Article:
So the real truth is the government and the media could have reported and responded to the average seasonal flu on any previous occasion in exactly the same way as they have reported and responded to this, and caused exactly the same panic.

And if we don’t face up to that and get a grip, they may next year be trying to do the same again.

But I doubt that, when people see the economic havoc likely caused by this, as well as quite possibly a lot of social unrest that will result if that damage turns out to be as had as some experts fear.

i.e. when compared, the thing that most people fear (unless they are in the seriously at risk group, i.e. over 70s, 80s ,or with impaired immune systems) is loss of financial security and crime and not a respiratory infection virus.

And one of the unintended consequences of this is likely to be a surge in crime.

Because while the “I’m alright jack” people who currently think and are right in thinking they still have a job to go back to may not be too greatly affected (though may see salary cuts and tax rises), the millions who may have lost jobs and businesses are going to see no other way but some kind of crime to try to maintain their former lifestyle.

And we may also be seeing the numbers of beggars on the streets swelling from hundreds to thousands in any large area like a city centre, and they may well be more aggressive than before in their desperation.

I don’t really blame Boris Johnson in the sense I doubt any other of our current politicians would have done any better.

But in reality, he didn’t lead the mob as a true leader should, a genuine Churchill, he let himself be led by the mob, and gave in to their hysterical demands (personally I am not sure it was the demands of the public, but rather the media and opposition parties).

Demands that he protect them from what we could not ultimately protect them from (i.e. the spread of any virus that is so contagious and easily spread), and did not in the way that Churchill also would have done confront them with the terrible cost that would have to be paid if he gave into their hysterical panic driven demands.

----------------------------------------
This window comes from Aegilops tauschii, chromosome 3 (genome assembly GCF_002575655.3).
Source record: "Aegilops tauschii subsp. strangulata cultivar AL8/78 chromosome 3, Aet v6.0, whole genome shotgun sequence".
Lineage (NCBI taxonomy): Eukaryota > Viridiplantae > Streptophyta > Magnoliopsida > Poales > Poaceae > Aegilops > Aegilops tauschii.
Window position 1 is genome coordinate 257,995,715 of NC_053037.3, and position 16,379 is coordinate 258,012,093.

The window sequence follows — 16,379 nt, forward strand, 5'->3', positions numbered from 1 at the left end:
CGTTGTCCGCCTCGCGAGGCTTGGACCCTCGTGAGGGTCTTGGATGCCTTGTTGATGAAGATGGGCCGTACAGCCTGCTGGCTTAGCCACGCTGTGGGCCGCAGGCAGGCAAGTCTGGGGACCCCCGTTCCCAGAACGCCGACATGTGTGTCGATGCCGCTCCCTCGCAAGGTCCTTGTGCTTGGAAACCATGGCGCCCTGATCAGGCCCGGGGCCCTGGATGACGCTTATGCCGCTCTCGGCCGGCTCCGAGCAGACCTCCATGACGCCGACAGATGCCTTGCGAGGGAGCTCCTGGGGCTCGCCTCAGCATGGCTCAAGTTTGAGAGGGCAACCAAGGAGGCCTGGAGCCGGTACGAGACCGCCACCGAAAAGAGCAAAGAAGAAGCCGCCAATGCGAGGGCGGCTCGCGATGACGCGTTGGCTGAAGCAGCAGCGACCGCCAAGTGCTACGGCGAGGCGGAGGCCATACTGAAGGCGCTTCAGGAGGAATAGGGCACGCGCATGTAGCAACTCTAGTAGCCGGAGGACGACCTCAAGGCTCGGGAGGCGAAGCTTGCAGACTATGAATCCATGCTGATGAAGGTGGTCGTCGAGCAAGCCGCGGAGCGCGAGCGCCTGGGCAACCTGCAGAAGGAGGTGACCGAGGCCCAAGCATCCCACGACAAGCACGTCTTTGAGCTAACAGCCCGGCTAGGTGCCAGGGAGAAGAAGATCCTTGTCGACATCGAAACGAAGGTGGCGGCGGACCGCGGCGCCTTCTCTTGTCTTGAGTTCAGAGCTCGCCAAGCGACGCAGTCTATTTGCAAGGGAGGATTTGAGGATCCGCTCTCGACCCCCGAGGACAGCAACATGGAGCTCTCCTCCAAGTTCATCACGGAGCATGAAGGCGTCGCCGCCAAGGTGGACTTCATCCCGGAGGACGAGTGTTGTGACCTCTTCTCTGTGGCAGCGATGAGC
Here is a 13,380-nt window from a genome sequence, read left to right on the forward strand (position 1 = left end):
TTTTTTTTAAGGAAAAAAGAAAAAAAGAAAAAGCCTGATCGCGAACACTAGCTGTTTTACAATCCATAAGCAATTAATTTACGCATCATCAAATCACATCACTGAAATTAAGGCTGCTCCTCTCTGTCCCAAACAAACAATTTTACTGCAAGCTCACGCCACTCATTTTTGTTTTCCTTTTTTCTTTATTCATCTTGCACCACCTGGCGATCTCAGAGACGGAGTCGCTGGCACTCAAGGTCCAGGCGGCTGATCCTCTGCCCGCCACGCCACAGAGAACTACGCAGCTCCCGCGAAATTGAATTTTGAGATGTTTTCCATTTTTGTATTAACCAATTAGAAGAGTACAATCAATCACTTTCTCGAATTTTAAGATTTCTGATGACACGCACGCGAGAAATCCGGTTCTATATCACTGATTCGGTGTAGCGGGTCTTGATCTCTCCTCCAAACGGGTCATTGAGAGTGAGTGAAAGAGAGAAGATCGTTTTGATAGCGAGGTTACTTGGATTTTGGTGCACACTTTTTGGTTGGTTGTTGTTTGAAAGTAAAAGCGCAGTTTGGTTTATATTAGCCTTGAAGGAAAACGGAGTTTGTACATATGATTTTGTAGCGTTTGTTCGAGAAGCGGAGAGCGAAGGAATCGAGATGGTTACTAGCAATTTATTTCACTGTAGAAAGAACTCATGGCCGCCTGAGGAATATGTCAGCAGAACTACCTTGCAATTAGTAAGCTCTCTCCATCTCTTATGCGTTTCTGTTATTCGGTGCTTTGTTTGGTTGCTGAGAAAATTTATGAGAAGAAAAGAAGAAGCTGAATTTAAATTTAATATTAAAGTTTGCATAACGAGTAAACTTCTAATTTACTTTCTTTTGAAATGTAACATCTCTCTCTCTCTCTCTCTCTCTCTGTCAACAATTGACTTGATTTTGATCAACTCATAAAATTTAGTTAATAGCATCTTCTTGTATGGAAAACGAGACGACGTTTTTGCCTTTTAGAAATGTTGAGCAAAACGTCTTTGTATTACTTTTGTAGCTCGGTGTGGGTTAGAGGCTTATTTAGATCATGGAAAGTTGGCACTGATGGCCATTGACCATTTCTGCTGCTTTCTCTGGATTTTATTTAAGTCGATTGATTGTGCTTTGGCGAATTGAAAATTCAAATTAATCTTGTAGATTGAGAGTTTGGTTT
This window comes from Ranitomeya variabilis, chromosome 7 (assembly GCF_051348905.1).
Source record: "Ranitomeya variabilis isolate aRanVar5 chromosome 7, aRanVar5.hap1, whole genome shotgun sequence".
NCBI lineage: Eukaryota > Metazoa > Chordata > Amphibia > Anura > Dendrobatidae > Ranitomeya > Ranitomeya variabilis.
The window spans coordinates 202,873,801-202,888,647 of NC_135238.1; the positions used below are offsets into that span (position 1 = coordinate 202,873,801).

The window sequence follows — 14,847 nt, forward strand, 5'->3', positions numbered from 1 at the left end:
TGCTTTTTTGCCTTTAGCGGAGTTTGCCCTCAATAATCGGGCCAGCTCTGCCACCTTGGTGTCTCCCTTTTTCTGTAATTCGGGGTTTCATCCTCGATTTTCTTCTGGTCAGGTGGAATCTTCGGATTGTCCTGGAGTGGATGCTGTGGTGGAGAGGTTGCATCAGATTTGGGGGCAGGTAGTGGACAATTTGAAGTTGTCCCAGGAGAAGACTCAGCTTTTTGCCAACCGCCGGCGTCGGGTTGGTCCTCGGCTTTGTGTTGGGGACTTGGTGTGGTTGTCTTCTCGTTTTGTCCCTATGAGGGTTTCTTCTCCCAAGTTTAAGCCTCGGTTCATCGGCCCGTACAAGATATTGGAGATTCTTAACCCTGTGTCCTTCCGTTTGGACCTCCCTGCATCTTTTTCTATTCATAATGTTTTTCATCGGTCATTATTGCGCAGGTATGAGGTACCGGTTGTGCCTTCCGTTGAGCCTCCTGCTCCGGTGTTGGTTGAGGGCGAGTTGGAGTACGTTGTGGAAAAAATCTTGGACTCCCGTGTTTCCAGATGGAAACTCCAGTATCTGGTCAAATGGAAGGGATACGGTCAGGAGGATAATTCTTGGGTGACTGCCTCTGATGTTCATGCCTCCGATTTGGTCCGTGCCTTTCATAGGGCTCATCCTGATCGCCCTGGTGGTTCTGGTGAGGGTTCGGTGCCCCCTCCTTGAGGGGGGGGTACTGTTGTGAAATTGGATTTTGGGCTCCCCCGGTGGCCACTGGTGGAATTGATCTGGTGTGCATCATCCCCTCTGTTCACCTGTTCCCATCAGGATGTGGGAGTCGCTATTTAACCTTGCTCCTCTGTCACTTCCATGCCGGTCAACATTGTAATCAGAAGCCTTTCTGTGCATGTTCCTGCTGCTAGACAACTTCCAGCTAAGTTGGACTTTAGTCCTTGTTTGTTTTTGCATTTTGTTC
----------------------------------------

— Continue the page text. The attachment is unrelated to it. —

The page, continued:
And in time, I think President Trump will see the same, that though it may well have cost him his presidency if he had not complied with the panicking public demand, it may cost it him anyway in the aftermath, as may happen with Boris Johnson also.

Mr Johnson needs to “reopen Britain” within 2 or 3 weeks and fully so, and stop pretending we can control a virus that according to the professor has likely infected half the population already and so is already totally beyond control.

He should open the schools this Thursday, making it a short first school week back; and then the business and shops the week after that; and then finally the pubs, restaurants and churches, concert hall and sports stadiums; perhaps keeping attendance at the latter mass events to say 33% of capacity, to enable people to still social distance for say a month, and then within a month everything should be back to “normal.”

And the media should be given a stern warning not to cause any more panic, and not to policitise this matter further.

But instead the focus should be on getting everybody back to work or reopening their businesses to get the economy working, which no doubt now will take probably at least several months to a year to fully do, and sadly in numerous cases may not ever be possible.

But if taxes have to rise a lot – which I am certain they will have to – on those still working or in business, then that will require a certain amount of probably much needed austerity in any case (I mean austerity on the wealthier people mostly, not on those already suffering unduly from it).

We need to face the reality we either spend hundreds of billions annually on things we don’t need – e.g. 20 or 50 pairs of shoes, when we only need 5 or 10 – or an Iphone 29 million, when an Iphone 4 or 5 still does 95% of what the later ones do, and so on – or instead we have properly funded public services like the NHS, and the ones that collect our rubbish and keep our roads in repair and our water pure and drains clear (so we don’t get flooded so easily) and so on.